Evinrude E-NATION, for those dedicated to water, power, fishing and fun
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Skipper
Posts: 7
Registered: ‎03-17-2019

Hesitation

Hi All, I have an Evinrude e50pl4ee 50hp 3 cylinder 4 stroke.(rebranded Suzuki as I understand) I recently purchased a pontoon and this motor came with it. It had been winterized and sat for the winter. I am in NM. I have had it out on the water twice and it starts right up and runs well. The only thing I noticed is that it has a slight hesitation when throttling up then runs good. I was wondering if this could be due to the old fuel which I topped off and added stabil marine. Should I just keep running her to get the old fuel out or any suggestions?
Admiral
Posts: 8,334
Registered: ‎07-14-2011

Re: Hesitation

 

 

Most likely the hesitation, if slight, is caused by restricted injectors from stale fuel. It is best to have them removed and sent out to a professional for cleaning and testing. At the same time the rest of the fuel system along with the vapor separator tank (VST) cleaned thoroughly and any filters should be replaced.

 

If the other items are not cleaned, they could contaminate your nicely cleaned and serviced injectors.

 

In rare cases a throttle position sensor can affect acceleration and cause a hesitation.

 

Check plugs and compression also. A leak-down test tells even more about the motor's health

 

If you are doing your own servicing, obtain a factory service manual for reference.

 

 

 


"There is never just one thing wrong with a boat";
                    -- Travis McGee, main character in a book series by John D. McDonald 


 



***************

The factory recommends that a properly trained technician service your Johnson or Evinrude outboard motor. Should you elect to perform repairs yourself, use caution, common sense, and observe safety procedures in the vicinity of flammable liquids, around moving parts, near high-temperature components, and working with electrical or ignition systems.

The information offered here is only general in nature and should not be construed as complete factory approved procedures, techniques, or specifications. Always use the proper service manual for your motor, up-to-date service literature, the correct tools, and have an understanding of how to proceed with troubleshooting and repair methods. If you are unsure or uncomfortable with a procedure, a situation, or a technique, enlist the services of a factory trained technician.


Captain
Posts: 553
Registered: ‎08-20-2017

Re: Hesitation

As a dealer tech I rarely see any of those 4 stroke engines. But most likely some restricted jets in the carburetors. Fuel treatment helps to preserve fuel, it does not "fix" stale or bad fuel. Best to start with fresh fuel and Evinrude 2+4 fuel conditioner.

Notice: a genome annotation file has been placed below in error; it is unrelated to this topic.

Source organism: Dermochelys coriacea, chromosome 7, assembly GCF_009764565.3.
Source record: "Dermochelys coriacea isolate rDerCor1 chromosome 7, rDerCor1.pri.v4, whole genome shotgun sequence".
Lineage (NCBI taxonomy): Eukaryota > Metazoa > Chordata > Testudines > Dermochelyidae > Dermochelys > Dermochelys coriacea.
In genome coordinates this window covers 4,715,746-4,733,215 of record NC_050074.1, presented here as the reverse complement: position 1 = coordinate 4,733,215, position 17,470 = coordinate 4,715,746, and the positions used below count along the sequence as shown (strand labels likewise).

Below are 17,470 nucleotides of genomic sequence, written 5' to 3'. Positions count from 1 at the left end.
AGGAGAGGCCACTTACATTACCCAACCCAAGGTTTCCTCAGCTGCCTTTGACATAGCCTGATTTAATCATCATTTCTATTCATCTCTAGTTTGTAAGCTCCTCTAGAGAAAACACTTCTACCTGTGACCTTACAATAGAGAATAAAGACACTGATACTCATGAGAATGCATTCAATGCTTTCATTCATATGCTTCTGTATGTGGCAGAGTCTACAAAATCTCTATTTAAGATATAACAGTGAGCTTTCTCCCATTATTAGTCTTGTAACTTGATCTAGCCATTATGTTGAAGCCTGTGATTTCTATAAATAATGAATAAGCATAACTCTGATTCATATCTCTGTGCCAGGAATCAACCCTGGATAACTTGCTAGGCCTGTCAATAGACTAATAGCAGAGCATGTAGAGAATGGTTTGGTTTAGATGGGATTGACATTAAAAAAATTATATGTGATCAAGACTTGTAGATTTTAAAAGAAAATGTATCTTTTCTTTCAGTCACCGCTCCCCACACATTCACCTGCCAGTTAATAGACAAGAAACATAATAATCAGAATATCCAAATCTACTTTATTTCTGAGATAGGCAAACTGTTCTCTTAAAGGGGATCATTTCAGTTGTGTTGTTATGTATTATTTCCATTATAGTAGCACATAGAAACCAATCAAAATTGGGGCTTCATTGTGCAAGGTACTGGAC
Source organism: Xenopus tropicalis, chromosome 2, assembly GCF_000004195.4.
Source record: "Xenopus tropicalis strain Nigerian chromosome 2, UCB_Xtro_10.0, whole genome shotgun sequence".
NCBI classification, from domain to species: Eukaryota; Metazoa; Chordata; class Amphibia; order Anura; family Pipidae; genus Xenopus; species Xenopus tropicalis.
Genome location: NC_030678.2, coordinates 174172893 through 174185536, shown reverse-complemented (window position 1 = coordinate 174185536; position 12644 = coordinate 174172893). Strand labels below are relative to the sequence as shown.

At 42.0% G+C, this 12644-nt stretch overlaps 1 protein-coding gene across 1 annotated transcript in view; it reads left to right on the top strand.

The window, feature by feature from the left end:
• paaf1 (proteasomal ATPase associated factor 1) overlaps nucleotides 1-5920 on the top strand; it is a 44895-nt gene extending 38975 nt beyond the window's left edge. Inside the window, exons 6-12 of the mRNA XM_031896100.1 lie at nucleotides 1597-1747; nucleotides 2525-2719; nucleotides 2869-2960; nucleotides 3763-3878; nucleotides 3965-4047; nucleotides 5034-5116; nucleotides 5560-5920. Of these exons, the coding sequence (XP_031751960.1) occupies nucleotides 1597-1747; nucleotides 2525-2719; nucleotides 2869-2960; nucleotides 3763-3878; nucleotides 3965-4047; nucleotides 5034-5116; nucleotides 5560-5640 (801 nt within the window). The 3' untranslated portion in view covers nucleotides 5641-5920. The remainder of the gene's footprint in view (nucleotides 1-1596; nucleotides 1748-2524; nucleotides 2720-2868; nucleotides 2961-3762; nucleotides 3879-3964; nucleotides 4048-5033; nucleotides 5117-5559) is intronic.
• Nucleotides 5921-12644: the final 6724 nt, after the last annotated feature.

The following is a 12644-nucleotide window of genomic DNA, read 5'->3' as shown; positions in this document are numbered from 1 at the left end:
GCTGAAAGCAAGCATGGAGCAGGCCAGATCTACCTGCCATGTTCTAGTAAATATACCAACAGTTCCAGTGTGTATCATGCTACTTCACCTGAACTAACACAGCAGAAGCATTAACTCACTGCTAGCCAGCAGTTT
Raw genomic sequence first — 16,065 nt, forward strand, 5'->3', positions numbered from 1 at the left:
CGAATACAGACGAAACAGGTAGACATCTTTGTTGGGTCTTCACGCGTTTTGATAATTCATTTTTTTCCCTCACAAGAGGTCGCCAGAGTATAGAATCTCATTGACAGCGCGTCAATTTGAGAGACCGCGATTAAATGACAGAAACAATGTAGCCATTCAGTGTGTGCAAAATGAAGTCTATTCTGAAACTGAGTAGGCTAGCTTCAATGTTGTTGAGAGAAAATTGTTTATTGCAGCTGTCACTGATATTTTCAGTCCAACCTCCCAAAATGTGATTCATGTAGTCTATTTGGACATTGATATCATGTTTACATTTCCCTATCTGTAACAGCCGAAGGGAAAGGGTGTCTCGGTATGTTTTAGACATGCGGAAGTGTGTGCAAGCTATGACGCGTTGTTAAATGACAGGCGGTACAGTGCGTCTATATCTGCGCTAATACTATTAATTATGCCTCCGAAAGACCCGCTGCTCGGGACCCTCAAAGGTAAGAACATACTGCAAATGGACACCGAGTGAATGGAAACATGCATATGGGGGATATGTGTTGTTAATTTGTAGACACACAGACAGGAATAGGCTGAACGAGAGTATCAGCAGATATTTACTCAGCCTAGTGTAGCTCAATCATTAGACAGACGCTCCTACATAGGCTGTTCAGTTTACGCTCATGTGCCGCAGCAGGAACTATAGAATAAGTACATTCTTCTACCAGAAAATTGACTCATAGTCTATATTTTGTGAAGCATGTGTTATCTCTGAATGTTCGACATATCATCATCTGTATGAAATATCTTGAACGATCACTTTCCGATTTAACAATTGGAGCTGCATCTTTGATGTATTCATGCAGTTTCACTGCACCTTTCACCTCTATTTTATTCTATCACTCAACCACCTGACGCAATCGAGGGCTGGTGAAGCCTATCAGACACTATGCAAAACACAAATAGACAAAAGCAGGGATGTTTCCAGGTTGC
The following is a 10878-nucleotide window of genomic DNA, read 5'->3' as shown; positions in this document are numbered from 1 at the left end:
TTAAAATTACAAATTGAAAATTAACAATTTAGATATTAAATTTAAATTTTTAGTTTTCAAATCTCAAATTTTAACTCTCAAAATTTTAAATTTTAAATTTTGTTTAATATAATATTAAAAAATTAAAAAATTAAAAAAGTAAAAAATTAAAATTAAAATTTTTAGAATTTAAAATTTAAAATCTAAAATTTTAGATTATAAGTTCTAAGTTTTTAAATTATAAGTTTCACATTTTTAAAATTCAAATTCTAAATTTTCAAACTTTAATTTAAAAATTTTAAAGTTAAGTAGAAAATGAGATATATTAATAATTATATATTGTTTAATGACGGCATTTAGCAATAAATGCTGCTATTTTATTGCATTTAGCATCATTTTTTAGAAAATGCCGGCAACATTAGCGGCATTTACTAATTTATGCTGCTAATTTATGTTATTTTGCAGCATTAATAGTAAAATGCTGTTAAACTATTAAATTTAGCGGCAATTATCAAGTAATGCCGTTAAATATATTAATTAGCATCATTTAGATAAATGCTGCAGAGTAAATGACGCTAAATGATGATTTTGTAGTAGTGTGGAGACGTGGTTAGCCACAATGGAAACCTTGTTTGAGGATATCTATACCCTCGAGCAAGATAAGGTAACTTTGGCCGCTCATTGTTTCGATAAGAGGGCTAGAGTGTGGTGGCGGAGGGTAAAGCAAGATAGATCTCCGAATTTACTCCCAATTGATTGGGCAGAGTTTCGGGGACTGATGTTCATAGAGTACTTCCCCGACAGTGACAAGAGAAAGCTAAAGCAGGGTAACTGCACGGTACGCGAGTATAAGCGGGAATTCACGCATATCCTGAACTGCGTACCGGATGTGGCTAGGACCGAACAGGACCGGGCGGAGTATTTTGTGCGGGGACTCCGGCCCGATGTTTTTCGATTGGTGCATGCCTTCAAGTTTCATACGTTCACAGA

Skipper
Posts: 7
Registered: ‎03-17-2019

Re: Hesitation

Thank you for the replies, the injectors and fuel filters are pretty simple to get to. I see videos on how to diy flush the injectors and it looks pretty straight forward. How much does it cost to have them professionally done? There are 3 of them
Admiral
Posts: 8,334
Registered: ‎07-14-2011

Re: Hesitation


@Fenderdude wrote:
Thank you for the replies, the injectors and fuel filters are pretty simple to get to. I see videos on how to diy flush the injectors and it looks pretty straight forward. How much does it cost to have them professionally done? There are 3 of them

Your dealer can give you an estimate on the cleaning. Insist on a complete and thorough fuel system service or you may be sending the injectors out again if they get restricted by  remaining upstream trash in the fuel components.

 

 

 


"There is never just one thing wrong with a boat";
                    -- Travis McGee, main character in a book series by John D. McDonald 


 



***************

The factory recommends that a properly trained technician service your Johnson or Evinrude outboard motor. Should you elect to perform repairs yourself, use caution, common sense, and observe safety procedures in the vicinity of flammable liquids, around moving parts, near high-temperature components, and working with electrical or ignition systems.

The information offered here is only general in nature and should not be construed as complete factory approved procedures, techniques, or specifications. Always use the proper service manual for your motor, up-to-date service literature, the correct tools, and have an understanding of how to proceed with troubleshooting and repair methods. If you are unsure or uncomfortable with a procedure, a situation, or a technique, enlist the services of a factory trained technician.